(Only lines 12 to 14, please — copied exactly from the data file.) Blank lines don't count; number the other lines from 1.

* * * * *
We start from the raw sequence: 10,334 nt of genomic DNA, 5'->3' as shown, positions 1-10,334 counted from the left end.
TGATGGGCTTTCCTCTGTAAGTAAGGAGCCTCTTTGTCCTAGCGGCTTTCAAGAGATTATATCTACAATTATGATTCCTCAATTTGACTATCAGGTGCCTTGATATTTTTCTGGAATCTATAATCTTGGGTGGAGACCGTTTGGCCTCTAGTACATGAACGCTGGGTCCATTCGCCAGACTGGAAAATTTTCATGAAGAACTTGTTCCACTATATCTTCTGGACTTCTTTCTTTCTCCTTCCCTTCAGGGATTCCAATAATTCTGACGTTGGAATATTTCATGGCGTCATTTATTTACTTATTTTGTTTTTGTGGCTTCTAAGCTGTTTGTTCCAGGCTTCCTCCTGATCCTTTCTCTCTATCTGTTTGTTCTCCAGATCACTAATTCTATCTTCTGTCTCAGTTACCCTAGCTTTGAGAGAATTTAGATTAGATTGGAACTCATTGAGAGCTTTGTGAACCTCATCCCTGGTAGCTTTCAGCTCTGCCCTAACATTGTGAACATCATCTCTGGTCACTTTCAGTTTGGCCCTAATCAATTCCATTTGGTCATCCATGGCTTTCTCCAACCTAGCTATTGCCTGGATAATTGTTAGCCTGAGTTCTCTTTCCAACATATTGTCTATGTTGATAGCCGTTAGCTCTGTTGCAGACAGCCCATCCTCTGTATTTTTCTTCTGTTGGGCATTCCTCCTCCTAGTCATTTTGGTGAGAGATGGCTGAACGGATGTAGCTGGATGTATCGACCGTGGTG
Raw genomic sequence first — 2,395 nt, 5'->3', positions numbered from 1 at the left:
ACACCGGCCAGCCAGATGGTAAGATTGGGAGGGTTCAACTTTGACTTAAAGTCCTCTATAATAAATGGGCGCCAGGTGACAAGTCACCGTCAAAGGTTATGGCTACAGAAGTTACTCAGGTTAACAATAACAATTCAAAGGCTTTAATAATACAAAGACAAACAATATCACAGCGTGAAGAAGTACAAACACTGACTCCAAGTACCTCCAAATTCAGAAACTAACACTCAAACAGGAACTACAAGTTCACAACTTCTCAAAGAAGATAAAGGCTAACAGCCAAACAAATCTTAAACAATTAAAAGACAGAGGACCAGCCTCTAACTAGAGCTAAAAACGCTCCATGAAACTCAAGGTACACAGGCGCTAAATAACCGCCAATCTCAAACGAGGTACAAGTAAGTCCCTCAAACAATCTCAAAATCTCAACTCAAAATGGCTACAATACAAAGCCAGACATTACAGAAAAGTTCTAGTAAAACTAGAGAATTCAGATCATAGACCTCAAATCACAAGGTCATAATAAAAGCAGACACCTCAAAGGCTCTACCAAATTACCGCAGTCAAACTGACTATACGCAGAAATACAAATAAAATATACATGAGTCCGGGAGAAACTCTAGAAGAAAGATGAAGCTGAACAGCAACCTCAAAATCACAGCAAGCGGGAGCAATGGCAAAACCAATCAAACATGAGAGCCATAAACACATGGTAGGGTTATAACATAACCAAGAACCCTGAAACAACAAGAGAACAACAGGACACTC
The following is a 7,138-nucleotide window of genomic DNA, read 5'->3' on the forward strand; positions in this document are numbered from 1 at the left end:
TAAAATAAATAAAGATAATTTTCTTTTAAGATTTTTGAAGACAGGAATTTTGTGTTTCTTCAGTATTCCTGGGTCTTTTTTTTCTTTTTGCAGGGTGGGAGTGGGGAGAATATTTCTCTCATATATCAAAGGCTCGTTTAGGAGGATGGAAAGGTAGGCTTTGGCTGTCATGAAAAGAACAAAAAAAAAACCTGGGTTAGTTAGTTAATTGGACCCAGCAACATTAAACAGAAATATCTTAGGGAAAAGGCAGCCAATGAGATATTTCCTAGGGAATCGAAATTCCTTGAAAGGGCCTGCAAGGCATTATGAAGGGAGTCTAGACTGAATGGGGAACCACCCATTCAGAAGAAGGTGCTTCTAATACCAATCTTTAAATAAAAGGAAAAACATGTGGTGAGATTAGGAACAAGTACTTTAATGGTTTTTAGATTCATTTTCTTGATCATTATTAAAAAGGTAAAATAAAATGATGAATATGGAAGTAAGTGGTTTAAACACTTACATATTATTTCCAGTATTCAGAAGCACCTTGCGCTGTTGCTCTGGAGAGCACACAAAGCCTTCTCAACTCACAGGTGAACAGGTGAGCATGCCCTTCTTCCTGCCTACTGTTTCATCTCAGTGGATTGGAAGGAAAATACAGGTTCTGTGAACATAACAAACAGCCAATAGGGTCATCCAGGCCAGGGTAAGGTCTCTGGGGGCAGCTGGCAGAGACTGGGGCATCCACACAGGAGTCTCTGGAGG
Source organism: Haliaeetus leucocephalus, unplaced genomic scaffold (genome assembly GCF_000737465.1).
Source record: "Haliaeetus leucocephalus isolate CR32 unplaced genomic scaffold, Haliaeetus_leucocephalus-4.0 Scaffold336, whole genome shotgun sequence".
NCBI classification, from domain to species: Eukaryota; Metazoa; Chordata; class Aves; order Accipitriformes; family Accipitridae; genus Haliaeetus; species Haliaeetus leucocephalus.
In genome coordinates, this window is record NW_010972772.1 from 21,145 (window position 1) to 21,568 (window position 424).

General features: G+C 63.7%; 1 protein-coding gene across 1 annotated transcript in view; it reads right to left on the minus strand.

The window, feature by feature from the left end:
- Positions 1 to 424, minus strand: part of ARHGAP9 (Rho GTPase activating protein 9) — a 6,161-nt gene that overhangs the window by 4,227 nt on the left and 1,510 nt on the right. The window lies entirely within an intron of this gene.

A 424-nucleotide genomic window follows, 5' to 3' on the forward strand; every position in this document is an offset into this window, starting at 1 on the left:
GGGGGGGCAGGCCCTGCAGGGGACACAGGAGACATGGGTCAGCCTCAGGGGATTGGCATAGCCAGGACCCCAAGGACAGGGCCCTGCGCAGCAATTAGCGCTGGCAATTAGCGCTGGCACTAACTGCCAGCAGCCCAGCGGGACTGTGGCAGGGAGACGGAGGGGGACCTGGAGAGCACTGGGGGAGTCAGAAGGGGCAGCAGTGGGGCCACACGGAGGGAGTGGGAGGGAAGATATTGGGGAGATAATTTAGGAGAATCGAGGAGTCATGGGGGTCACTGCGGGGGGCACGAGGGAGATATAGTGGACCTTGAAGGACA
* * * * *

The window, feature by feature from the left end:
- Positions 1 to 424, minus strand: part of ARHGAP9 (Rho GTPase activating protein 9) — a 6,161-nt gene that overhangs the window by 4,227 nt on the left and 1,510 nt on the right. The window lies entirely within an intron of this gene.

A 424-nucleotide genomic window follows, 5' to 3' on the forward strand; every position in this document is an offset into this window, starting at 1 on the left: